Price Waterhouse's European legal network hit its first problem with the US Securities and Exchange Commission (SEC) last month.
Paul Downing, head of the network, has admitted that the firm had turned down the offer to do the legal work on a bond issue in the Netherlands two weeks ago because the audit engagement partner had said the SEC may disapprove.
Arthur Levitt, chair of the SEC, which regulates the New York Stock Exchange, publicly warned three months ago that accountancy firms moving into legal or consultancy services could be “over-riding” the agreed framework for the audit profession.
The SEC disapproves of the same organisation both auditing and giving legal advice to companies registered with it, where that legal advice is material to the client's consolidated financial statements.
Law firms tied to the big six accountants claim this is not a problem because the SEC has used the word “material”. The hope is that work for clients in Europe will not necessarily be material to the accounts of the client's parent company with a listing in New York.
Chris Arnheim, senior partner at PW's English law firm Arnheim & Co, said: “We consult with the relevant PW audit engagement partner before providing legal services to any PW SEC-registered audit clients or their subsidiaries or investees.”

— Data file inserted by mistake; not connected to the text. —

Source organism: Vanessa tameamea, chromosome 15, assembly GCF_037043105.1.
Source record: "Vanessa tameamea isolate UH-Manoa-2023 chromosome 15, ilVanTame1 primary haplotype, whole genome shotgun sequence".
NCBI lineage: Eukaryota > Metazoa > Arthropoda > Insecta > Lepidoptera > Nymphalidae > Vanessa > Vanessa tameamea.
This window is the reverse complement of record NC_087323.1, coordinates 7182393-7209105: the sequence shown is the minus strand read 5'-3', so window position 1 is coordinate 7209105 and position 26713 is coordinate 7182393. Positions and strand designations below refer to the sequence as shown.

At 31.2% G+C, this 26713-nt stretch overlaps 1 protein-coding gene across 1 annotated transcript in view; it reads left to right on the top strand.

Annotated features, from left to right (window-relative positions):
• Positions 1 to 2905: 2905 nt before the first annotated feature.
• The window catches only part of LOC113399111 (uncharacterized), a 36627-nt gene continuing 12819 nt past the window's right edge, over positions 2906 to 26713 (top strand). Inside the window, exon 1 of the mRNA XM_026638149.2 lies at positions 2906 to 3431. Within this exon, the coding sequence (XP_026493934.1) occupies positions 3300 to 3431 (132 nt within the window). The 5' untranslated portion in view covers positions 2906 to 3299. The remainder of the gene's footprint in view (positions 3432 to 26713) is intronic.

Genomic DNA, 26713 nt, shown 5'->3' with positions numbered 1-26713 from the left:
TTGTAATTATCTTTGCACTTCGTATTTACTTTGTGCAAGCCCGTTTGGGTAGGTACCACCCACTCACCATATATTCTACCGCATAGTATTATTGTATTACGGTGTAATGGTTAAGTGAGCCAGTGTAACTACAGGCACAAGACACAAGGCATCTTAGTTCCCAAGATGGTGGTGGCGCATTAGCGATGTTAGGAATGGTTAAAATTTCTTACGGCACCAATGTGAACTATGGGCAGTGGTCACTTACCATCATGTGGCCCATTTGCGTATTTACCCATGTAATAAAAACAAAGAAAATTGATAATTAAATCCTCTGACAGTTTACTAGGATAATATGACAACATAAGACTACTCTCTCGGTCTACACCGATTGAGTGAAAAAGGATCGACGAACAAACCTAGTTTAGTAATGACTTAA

Downing, who was appointed from Pinsent Curtis last September, said: “This is the first time I've come across this. I think that's pretty good considering how many law firms and lawyers we have in Europe.”
Hodgson said: “I was interested in the challenge. It's a green-field practice at Arnheim & Co. Also I was spending about two and a half days a week in London in any case, since that's where my clients are.”
Banking and capital markets lawyer Sam Hampshire, at Slaughter and May for nine years, and Sandra Honess, a media and IT lawyer at Clifford Chance, both become partners at Arnheims in April.